> OKRs: Objectives and key results for team goal-setting
How does your team measure success? Is it when the project is completed or a revenue milestone has been reached? Or, do you start thinking about success before you reach the goal?
Tracking success is key to ensuring teams can achieve their goals. There are many ways to measure that performance, but too often we put an emphasis on the success instead of focusing on the systems needed to cross the finish line.
That’s why taking time at the beginning of a project to understand the goals is crucial. At Coda, are inspired by companies like Adobe, Google, and Netflix that have found their own goal-setting success with OKRs. And we’ve implemented a similar OKR system so we can not only set audacious goals — we can achieve them, too.
So, what is an OKR and how can you use Coda to implement this system with your team? Let’s start with a quick definition.
What are OKRs?
The term OKRs stands for “objectives and key results.” OKRs are the foundation of a collaborative goal-setting framework to set, track, and measure goals over a given period of time. They’re are widely used by companies at the org-level and team-level to create goal alignment and encourage team engagement on key initiatives that roll up key results.
Since the foundational principles of OKRs are inspired by individual performance, a lot of this framework translates well to our personal lives, too. OKRs can help map out your future success as it relates to career planning, money management, and retirement savings.
One reason OKRs are so popular is that the methodology emphasizes specificity. The more specific and measurable your key result, the more achievable your goal. And in that measurement, you have a range of levers to adjust, like metrics and timeframe. For example, some companies treat OKRs as stretch goals and aim for 70% completion, while others strive for 100% OKRs achievement.
What is the difference between OKRs vs KPIs?
OKRs are a strategic planning framework. They specifically focus on visibility and alignment on goals across the company and team, as well as employee engagement on the creation and tracking of goals across all levels. As such, OKRs serve as the basis for the organization’s
Key performance indicators, or KPIs, track progress and success within that framework over time. They’re usually segmented across departments or teams, and they should absolutely be measurable.
Essentially, KPIs and OKRs are both tools of measurement, but on different scales. While KPIs measure in-progress work with a focus on short-term, OKRs measure progress toward the lofty goals your company and team hope to achieve.
Who created OKRs?
OKRs were originally created by Andy Grove to track goals at Intel. John Doerr, a then-salesman at Intel, carried the
to his new job at venture capitalist firm Kleiner Perkins. He also introduced OKRs to Google—one of Kleiner Perkin’s investments—who, according to Alphabet CEO and Google co-founder Larry Page, used them to propel 10x growth on multiple occasions. In other words, we can trace the diffusion of OKRs across innovative companies and thinkers.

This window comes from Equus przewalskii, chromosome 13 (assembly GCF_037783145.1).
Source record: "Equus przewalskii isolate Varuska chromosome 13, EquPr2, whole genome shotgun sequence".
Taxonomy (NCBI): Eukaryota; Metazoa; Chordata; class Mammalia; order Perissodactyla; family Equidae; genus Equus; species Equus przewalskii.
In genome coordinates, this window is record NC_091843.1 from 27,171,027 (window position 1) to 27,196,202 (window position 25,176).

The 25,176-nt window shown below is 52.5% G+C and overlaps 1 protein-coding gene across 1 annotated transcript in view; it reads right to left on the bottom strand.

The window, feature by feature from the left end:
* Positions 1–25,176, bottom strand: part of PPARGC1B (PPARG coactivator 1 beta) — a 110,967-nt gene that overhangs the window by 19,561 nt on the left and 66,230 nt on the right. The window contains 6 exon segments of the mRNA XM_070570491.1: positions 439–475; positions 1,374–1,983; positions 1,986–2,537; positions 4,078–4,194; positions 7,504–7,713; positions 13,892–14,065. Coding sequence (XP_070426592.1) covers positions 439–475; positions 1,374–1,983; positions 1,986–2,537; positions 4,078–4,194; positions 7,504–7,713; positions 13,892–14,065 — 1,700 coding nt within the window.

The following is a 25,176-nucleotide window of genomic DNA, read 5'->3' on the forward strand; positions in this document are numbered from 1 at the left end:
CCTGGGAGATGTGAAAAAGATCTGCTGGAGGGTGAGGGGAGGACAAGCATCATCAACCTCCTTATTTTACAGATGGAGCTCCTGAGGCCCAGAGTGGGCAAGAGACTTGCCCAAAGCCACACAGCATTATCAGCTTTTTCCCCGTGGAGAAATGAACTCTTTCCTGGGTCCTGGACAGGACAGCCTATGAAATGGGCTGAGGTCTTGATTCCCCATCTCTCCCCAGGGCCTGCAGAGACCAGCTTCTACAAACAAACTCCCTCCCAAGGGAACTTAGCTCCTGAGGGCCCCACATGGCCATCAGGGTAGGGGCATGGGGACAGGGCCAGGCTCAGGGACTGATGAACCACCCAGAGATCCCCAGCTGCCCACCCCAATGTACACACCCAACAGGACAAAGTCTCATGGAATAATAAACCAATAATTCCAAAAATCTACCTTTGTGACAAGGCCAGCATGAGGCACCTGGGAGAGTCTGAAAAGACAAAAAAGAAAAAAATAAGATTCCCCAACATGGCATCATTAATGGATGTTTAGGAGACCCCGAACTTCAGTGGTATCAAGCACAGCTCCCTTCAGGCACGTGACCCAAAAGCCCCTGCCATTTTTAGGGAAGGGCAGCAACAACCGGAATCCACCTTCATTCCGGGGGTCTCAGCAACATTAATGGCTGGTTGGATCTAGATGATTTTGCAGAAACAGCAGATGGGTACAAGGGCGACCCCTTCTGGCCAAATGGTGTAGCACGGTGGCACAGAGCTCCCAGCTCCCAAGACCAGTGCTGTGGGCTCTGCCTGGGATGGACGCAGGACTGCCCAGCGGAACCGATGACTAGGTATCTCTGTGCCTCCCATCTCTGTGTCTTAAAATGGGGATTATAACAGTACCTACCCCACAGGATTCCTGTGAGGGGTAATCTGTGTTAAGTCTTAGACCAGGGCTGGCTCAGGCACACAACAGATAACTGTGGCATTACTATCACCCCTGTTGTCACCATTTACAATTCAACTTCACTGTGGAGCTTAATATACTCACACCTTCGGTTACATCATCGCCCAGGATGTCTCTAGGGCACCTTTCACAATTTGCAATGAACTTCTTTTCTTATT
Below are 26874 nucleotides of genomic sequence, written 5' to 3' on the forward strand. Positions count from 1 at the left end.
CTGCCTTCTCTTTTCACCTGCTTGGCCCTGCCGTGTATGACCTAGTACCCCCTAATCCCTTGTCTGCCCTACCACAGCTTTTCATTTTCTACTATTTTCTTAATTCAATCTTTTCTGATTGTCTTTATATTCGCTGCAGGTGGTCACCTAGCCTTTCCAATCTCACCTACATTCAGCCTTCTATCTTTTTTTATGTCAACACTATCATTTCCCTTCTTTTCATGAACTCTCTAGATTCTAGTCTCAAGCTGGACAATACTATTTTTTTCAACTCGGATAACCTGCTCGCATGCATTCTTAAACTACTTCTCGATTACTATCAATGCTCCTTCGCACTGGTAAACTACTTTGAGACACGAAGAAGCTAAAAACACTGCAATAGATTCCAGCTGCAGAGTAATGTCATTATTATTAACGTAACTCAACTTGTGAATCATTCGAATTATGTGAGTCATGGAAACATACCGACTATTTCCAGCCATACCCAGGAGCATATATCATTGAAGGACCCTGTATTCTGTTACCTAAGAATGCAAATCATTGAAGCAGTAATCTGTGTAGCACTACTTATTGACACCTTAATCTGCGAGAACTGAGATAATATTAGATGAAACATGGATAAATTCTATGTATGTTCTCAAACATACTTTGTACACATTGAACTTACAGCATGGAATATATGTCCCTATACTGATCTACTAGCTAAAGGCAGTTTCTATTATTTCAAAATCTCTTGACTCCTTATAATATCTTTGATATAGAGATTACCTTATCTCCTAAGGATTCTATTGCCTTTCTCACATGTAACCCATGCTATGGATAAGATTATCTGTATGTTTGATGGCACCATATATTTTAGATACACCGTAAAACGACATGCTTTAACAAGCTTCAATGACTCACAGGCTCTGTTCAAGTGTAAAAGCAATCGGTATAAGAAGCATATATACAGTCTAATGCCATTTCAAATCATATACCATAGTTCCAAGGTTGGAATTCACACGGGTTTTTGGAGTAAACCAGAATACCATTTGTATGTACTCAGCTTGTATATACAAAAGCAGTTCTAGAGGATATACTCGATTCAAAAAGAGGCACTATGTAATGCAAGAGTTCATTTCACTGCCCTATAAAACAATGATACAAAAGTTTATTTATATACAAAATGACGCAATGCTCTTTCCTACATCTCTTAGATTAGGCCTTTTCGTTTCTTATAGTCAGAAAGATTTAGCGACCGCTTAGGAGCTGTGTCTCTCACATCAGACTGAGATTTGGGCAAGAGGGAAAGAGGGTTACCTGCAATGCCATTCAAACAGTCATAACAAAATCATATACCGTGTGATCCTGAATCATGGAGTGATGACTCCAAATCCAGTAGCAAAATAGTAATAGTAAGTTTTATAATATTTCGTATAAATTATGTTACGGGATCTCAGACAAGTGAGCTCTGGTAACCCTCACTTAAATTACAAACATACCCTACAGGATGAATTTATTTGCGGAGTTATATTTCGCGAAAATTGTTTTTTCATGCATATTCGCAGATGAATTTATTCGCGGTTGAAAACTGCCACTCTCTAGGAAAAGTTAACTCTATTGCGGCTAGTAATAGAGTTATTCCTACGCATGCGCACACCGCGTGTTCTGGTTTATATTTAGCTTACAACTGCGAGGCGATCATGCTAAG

OKR planning strategy
When planning objectives and key results, the OKR framework calls for selecting a few high-performing quantitative initiatives and reprioritizing everything else. John Doerr suggests asking the following questions to frame your discussions:
What is most important for the next three (or six, or twelve) months?
What are our top priorities for the coming period?
Where should people concentrate their efforts?
What are our aspirational goals?
And while there are many ways to decide which initiatives matter most on a company level and to your team, planning is the time for disciplined thinking. Even though it’s usually done in a short time frame, the OKR process isn’t a thing to rush. At Coda, OKR planning takes place in conversations across the company, and we lean on a few best practices to help us focus on respecting energy and time.
Teams everywhere use Coda to brainstorm, set, and measure objectives and key results all in one doc—keeping the path to success clear of obstacles. Coda centralizes the power of docs, tables, and apps so you can write your strategic direction in the same place you’re updating your team on progress to keep everyone together and aligned. No more wrangling out of control spreadsheets, copy/pasting into slide decks, or hunting down a long-forgotten strategy doc.
Yes—if you make them effective. OKRs are a framework like many others, but there's a lot of room to adapt within the methodology. If the traditional OKR framework doesn't work for your company goals, create your own OKR tool that does. Here's an example of how the team at YouTube turned company OKRs into their own
Many companies—from startups to large companies—use OKRs to measure what matters (as John Doerr would say). As you may have guessed from our survey, Coda uses OKRs. Google and Intel still use OKRs. Other companies include Amazon, Spotify, LinkedIn, Adobe, Netflix, Brex, Uber, Twitter, Moz, Trello, and Salesforce.
What are good OKRs examples?
Learn about OKRs and goal-setting from the person who knows them best, in